THIS AUTUMN, much of my time has been spent touring college campuses with my 17-year-old, a senior in high school who is helping his parents through this stressful ordeal by declaring:a) He doesn't know where he wants to go to college, and;b) He doesn't know what he wants to study.Since this places him in the same demographic as 90 percent of the high school seniors in the country, my wife and I are not too concerned.Instead, we spend our weekends dragging the boy to every college on the East Coast, hoping he might find a school he likes, one that measures up to his rigorous standards, which right now seem to center on which has the most vending machines in its dorms.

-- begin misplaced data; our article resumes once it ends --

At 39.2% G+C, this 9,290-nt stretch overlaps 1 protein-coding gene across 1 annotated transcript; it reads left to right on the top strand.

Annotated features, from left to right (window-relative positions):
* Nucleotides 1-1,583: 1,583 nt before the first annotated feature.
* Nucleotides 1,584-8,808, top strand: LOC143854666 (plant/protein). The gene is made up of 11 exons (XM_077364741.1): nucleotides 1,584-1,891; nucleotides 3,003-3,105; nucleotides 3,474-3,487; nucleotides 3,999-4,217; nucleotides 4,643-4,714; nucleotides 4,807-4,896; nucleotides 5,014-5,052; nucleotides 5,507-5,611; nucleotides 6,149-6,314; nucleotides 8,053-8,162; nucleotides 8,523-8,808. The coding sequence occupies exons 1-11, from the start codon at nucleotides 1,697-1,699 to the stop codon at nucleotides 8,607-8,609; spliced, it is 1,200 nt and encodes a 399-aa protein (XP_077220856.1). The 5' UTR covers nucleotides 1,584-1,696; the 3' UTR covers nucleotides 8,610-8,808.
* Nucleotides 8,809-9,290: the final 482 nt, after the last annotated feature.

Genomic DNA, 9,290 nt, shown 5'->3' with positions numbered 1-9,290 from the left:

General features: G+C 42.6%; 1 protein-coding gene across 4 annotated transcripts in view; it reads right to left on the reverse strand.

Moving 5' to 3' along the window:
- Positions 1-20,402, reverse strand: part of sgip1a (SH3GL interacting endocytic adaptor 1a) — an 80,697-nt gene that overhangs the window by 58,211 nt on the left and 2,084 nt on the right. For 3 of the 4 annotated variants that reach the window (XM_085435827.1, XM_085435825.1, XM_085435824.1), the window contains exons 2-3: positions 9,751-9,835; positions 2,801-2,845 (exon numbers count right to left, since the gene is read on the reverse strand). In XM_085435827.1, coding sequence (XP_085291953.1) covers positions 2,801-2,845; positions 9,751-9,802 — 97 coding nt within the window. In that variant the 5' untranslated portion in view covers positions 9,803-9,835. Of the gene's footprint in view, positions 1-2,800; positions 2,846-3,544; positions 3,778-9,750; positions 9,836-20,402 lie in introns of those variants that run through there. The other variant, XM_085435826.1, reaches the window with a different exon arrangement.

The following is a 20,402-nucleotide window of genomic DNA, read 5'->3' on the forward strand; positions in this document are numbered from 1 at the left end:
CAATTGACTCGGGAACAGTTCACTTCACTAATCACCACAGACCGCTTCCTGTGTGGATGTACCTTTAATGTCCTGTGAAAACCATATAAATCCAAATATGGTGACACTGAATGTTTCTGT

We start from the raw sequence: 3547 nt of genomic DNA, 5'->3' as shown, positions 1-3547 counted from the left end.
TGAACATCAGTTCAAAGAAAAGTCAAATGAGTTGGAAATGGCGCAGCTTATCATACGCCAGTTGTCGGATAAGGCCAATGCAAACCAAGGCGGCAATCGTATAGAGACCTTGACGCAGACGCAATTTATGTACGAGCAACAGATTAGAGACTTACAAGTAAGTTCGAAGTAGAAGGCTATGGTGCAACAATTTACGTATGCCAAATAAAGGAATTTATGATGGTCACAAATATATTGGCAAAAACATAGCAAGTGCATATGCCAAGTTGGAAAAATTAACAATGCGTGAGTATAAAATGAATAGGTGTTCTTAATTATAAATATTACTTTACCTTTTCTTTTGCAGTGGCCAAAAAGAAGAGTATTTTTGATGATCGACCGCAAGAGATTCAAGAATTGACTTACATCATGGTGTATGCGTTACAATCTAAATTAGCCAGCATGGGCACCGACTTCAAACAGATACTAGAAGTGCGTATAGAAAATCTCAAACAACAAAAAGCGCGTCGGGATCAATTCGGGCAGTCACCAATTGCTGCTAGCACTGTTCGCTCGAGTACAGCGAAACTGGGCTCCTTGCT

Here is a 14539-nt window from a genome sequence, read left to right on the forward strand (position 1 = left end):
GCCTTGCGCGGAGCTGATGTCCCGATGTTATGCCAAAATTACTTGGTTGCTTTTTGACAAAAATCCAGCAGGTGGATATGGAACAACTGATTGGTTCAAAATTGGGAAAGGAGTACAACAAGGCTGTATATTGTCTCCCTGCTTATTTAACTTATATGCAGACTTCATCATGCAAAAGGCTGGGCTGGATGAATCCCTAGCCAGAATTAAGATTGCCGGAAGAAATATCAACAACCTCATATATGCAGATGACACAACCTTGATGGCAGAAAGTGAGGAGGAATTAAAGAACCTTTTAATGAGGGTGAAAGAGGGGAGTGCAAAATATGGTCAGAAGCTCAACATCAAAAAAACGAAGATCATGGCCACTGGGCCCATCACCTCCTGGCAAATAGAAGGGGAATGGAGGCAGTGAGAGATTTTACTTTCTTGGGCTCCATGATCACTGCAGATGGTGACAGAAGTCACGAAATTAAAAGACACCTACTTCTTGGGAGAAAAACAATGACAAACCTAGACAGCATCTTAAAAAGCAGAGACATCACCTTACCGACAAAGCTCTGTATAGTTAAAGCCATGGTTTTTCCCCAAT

NEWS
June 4, 2013
On Friday, President Barack Obama met with college students at the White House to reprise a familiar appeal on behalf of the nation's young people: urging lawmakers to prevent the cost of student college loans from doubling on July 1. Interest rates on Stafford student loans are set to rise from the current 3.4 percent to 6.8 percent at the end of this month unless Congress acts, an increase the president says would add an extra $1,000 a year to...
NEWS
By John Fritze, The Baltimore Sun | October 3, 2012